You’ll never guess what the Pittsburgh Steelers did on the first night of the 2017 NFL Draft.
They selected...a linebacker.
Actually, that would be, “say Watt?” Because on Thursday night, the Steelers used the 30th overall pick to select T.J. Watt. Yes, from that Watt family, the same family that gave the Los Angeles Chargers fullback Derek Watt and gave the Texans, well, pretty much the only defender they need in J.J. Watt.
Brother T.J. becomes the fourth linebacker chosen in the first round in the last five years by the Steelers, following Jarvis Jones — who Watt is ultimately replacing — Ryan Shazier and Bud Dupree. Starting with Shazier, there is a clear pattern in who the Steelers want when they take a defensive player in the first round: exceedingly athletic, and still raw.
A lot of people hear “raw” in terms of football players and see it as a negative. But it carries the implicit truth that a raw player is still far from his ceiling. That’s pretty much exactly what we have seen from Shazier, Dupree and cornerback Artie Burns, who the Steelers took in the first round in 2016. It’s a formula that seems to be working and, as the old adage goes, “if it ain’t broke, don’t fix it.” With Watt, they probably will continue to have no reason to start looking for the duct tape.
In terms of athleticism, pretty much all you need to know about Watt is that he used to be a tight end. We aren’t talking about a tight end in the mold of Heath Miller, either. More accurately, think Jordan Reed. In fact, the comparison is pretty accurate, considering Watt is just an inch taller and only about 10 pounds heavier than Reed.
That athleticism gives Watt a great first step, and his acceleration to the quarterback is probably only exceeded in this draft class by Takkarist McKinley. It also means he already has a leg way up on Jones, because Jones never possessed that second gear once he turned the corner. Watt has it, with speed to spare. It also shows up in heaping helpings when he is in backside pursuit. Chase down mobile Ohio State quarterback J.T. Barrett from behind on a bootleg? No problem. It also gives him the ability to drop into coverage, which he did a good bit at Wisconsin. In fact, he lined up all over the field: one play at left outside linebacker, the next on the right; now he’s dropping into coverage from the inside linebacker position, and then he’s head to head with a slot receiver.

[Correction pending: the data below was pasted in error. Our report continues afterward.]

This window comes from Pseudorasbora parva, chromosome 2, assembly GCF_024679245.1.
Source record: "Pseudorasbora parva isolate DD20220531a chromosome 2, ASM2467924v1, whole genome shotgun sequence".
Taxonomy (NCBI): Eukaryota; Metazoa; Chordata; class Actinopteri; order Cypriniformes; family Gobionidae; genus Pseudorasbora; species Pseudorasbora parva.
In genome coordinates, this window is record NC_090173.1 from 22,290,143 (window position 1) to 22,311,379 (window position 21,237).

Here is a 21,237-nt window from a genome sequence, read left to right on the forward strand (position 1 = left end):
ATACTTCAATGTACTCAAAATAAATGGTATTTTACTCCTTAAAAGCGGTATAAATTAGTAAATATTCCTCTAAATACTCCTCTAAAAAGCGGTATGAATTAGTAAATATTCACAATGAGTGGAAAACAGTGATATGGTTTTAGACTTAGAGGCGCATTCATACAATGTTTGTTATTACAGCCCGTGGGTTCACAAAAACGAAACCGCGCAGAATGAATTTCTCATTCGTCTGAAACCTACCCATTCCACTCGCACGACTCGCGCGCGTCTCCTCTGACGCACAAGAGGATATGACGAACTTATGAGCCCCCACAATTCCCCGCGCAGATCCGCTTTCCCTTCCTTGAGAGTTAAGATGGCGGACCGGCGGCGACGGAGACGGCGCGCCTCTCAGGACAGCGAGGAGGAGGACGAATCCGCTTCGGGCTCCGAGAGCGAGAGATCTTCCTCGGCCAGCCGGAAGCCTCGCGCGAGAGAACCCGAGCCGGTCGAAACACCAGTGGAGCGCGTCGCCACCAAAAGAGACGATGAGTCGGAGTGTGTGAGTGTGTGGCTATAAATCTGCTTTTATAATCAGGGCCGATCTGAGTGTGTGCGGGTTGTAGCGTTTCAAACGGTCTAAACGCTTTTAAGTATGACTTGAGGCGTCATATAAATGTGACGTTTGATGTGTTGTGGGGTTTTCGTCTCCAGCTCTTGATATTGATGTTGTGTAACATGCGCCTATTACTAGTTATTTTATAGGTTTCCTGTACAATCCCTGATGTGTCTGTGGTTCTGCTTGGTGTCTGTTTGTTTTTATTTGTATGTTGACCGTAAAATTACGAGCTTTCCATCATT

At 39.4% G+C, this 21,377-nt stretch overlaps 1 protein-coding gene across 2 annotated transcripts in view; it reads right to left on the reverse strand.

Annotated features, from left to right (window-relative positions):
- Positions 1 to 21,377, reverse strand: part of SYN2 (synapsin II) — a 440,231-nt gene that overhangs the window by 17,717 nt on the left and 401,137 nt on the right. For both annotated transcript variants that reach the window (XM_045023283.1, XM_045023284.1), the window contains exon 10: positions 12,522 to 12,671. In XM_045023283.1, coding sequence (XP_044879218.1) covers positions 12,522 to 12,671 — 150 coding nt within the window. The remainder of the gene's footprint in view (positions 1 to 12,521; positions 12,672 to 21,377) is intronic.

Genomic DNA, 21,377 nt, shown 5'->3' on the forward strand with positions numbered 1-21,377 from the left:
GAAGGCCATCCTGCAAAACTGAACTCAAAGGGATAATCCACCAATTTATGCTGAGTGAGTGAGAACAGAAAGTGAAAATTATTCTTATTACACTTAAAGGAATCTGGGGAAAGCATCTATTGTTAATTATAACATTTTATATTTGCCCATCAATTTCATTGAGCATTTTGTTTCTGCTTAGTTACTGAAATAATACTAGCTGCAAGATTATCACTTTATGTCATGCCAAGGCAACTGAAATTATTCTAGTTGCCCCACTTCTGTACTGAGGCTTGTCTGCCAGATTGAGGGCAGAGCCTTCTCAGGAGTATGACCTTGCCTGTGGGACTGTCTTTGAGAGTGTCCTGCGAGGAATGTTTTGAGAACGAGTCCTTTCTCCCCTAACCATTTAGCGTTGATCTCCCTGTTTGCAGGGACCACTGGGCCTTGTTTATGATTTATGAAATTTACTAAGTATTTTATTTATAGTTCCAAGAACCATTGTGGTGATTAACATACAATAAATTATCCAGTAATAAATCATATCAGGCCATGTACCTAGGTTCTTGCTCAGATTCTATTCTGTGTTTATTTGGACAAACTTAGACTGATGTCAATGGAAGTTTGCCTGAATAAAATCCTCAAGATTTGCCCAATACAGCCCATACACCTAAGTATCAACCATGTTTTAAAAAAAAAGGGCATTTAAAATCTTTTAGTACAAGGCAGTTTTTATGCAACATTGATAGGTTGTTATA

From his play on the field, he seems to be a coach’s dream. He may not be oozing with “wow” factor, but he does everything very well, with almost clinical precision. Take gap assignments, for instance. He sets the edge well, forcing runners back inside, and doesn’t overpursue. He stays put and lets the play develop, and sheds tacklers when the timing is right and the opportunity is there.
And it’s that workmanlike approach that shines in his entire game. You see Watt, and you see a student of the game and his position. He nails all the fundamentals: keep your hips squared to the play. Read your pre- and post-snap keys to know the play. Approach, set your feet, break down, wrap up and drive through the ball carrier. Check, check, check, check, check, check and check. And that’s all without even mentioning things like hand placement and a well-developed array of pass-rush moves.
What he is not is a weekly highlight-reel guy. He’s not out there so he can slap #SCTop10 hash tags on his highlight videos after the game. He goes out and simply does his dadgum job.
And the best part of it all is that he is probably still a long, long way from reaching his ceiling. He’s good at what he does, and has the tools to be great. If that sounds an awful lot like Burns, last year’s top pick, that’s because the same was said about him. By mid-season, he was one of the team’s starting cornerbacks, and by the end of the year, he was easily one of the two best rookie corners in the league, along with the Giants’ Eli Apple.
Maybe we will be saying the same thing about Watt a year from now. He certainly comes from good football stock, so there’s a strong likelihood that he will explode over the next two or three years. As it is, he’s likely to be splitting time with James Harrison from day one. In another year or two, Watt is probably going to be bookending the Steelers’ front seven with Dupree, who had five sacks in just seven starts in an abbreviated 2016 season.
If recent Steelers draft history is any indicator of Watt’s likely growth curve, that’s going to be a set of EDGE rushers no quarterback is going to want to face.